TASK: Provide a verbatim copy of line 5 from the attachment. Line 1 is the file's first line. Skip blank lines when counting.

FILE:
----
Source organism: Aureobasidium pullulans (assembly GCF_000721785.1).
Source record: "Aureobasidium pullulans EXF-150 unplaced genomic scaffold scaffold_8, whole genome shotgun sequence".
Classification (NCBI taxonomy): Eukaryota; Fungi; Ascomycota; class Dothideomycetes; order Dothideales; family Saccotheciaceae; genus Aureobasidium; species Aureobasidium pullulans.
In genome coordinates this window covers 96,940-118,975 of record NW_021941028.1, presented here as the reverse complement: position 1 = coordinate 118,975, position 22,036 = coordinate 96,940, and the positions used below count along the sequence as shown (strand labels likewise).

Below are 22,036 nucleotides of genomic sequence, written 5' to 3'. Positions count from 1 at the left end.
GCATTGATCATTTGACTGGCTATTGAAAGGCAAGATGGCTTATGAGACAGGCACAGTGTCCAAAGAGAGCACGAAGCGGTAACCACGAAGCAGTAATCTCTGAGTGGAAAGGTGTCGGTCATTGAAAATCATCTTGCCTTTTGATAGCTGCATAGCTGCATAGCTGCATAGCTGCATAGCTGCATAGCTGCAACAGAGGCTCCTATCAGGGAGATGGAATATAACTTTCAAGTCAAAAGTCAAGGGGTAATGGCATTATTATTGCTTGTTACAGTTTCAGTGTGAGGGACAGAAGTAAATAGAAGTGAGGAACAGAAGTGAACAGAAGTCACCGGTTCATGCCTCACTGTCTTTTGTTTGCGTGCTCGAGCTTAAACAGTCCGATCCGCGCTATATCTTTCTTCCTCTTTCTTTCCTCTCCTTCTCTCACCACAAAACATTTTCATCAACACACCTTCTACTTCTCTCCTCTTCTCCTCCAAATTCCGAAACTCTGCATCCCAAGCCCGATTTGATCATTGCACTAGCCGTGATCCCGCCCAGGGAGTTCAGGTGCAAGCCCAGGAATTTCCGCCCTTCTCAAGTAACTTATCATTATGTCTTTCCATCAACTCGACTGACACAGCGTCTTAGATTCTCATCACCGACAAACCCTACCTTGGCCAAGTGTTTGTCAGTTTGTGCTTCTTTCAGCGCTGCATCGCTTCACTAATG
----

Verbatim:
Below are 22,036 nucleotides of genomic sequence, written 5' to 3'. Positions count from 1 at the left end.